Fadden candidates to be unveiled, as LNP target seat

Corruption allegations, made under parliamentary privilege, have been denied by Stuart Robert.

Corruption allegations, made under parliamentary privilege, have been denied by Stuart Robert. Photo: AAP

The Liberals say they expect to see a “dirty campaign” from Labor as the major parties battle in a by-election for the federal seat of Fadden.

The Australian Electoral Commission will on Friday conduct the ballot draw for the July 15 by-election, triggered by the resignation of controversial former minister Stuart Robert.

It is expected there could be as many as eight candidates on the ballot paper.

Visiting the Gold Coast seat on Friday, Opposition Leader Peter Dutton told reporters the rising cost of living would be a key issue in the by-election.

But Mr Dutton expected a tough fight, despite the seat being held by the LNP with a margin of 10.6 per cent.

“There’s a big fight on and Labor will run a dirty campaign,” Mr Dutton said.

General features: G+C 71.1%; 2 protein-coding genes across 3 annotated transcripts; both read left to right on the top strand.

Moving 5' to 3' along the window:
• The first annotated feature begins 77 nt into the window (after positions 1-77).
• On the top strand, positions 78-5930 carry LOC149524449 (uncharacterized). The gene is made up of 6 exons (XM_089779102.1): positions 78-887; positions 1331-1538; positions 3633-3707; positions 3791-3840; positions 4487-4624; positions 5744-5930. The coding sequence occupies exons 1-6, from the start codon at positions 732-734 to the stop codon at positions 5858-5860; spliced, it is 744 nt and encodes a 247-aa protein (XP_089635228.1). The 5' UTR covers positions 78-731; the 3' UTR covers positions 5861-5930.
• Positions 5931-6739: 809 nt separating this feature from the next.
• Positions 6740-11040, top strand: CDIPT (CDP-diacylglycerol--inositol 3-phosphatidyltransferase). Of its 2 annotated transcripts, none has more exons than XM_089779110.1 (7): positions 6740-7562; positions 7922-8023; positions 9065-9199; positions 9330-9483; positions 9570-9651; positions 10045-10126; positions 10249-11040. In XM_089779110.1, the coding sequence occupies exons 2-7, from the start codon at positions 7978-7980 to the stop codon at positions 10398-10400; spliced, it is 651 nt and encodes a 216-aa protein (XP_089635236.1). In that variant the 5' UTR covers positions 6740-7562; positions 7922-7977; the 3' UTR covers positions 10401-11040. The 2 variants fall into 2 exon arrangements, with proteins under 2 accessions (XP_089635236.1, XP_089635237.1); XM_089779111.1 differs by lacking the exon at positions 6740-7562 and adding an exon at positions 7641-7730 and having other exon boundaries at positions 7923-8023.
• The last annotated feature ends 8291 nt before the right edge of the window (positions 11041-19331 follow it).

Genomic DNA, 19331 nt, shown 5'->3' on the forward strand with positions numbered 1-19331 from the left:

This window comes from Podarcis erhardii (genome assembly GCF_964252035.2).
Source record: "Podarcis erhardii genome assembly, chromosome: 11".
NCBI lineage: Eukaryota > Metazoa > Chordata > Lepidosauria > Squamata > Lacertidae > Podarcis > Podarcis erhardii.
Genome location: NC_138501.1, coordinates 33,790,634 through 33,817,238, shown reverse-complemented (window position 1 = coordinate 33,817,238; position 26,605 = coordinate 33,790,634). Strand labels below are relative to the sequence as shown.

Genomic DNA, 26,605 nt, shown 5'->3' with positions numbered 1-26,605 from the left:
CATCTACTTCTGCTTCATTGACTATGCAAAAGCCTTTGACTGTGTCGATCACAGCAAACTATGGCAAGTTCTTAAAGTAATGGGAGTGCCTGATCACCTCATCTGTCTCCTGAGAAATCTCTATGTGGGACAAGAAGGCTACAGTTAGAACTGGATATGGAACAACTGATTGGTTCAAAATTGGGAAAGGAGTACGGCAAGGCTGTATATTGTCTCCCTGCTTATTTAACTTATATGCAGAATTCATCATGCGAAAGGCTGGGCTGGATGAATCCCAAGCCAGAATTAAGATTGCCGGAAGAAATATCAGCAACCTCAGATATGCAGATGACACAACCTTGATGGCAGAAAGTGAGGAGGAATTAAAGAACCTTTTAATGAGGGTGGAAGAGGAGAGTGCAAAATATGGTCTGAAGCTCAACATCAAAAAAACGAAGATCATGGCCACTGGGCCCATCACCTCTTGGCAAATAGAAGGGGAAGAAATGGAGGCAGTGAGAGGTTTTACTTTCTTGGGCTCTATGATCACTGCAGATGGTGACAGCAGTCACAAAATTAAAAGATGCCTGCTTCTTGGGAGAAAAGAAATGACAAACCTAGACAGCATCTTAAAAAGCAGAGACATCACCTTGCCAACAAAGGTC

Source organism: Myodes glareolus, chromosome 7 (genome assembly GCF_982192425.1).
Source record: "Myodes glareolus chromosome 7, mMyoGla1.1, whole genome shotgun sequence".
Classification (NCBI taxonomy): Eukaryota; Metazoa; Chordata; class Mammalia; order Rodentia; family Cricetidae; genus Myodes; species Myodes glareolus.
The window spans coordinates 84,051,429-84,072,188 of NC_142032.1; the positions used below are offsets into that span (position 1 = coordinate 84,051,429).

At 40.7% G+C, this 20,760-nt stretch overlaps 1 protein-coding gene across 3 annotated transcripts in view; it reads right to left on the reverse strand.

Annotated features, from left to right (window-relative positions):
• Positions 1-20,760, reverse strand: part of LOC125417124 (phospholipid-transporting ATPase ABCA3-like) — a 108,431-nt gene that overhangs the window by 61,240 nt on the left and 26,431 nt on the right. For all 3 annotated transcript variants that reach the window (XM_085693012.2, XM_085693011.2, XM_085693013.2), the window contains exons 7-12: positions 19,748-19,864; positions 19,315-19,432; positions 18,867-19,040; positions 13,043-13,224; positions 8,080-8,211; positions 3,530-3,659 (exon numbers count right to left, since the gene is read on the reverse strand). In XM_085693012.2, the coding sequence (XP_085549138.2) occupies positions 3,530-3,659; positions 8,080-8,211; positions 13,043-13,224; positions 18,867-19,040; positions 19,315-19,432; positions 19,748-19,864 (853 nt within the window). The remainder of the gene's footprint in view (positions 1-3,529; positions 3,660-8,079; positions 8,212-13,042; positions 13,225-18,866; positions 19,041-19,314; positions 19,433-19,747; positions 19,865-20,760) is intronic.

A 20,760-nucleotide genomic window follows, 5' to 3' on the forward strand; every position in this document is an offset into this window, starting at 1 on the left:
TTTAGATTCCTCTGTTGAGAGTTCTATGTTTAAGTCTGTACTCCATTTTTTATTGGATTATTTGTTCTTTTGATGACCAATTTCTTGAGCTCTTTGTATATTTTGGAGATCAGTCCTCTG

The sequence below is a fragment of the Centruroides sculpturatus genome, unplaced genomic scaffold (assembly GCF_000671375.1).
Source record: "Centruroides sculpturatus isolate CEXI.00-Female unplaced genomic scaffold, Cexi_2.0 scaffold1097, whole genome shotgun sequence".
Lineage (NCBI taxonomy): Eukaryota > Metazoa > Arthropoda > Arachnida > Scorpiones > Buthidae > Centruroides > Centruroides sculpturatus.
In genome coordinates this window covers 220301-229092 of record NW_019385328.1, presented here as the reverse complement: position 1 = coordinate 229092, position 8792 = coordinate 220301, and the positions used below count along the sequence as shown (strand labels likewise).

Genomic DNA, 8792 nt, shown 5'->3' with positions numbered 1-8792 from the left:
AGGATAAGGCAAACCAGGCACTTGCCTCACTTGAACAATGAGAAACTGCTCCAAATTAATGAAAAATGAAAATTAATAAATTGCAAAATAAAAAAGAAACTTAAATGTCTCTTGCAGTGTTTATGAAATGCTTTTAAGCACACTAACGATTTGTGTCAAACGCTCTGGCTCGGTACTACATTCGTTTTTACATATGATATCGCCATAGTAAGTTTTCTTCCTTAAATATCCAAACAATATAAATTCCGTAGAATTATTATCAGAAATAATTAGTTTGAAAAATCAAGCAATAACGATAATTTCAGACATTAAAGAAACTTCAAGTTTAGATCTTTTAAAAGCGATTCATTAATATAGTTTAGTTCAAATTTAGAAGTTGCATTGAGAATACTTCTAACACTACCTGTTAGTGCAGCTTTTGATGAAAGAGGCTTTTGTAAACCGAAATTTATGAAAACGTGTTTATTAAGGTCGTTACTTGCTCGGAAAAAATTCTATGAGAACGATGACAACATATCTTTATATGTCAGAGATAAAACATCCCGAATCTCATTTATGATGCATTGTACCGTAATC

“But this by-election is about electing a champion for your local community, somebody who can work hard.

“And it’s also about making sure that you deliver a message to the Labor government that they’re not doing well enough on cost of living issues, on crime, on congestion.”

The LNP is running Gold Coast councillor Cameron Caldwell, while Labor has re-endorsed its 2022 election candidate, nurse educator Letitia Del Fabbro.

The by-election comes as independent federal MPs call for ministers to be forced by law to publish the meetings they have with lobbyists, politicians and interest groups.

Kooyong MP Monique Ryan and Curtin MP Kate Chaney said media reports Mr Robert met with consulting firm Accenture to discuss an $111 million federal project when he was a cabinet minister showed the need for ministerial diaries to be published.

“The public should know who ministers are meeting and why, and they should know this as soon as is practicable,” they said.

“We should have known about this important meeting between former minister Robert and Accenture in 2021, not after the minister had left office and resigned.”

Labor in opposition argued for the publishing of ministerial diaries.

The government also raised questions in parliament on Thursday about whether Mr Robert was a “shadow director” of lobbying firm Synergy 360, which cabinet minister Bill Shorten said “sign(ed) up corporate clients with the promise of helping them navigate parliament and the bureaucracy and meet key decision-makers, including senior coalition ministers”.

Mr Robert has denied helping Synergy 360 assist its clients to secure government contracts.


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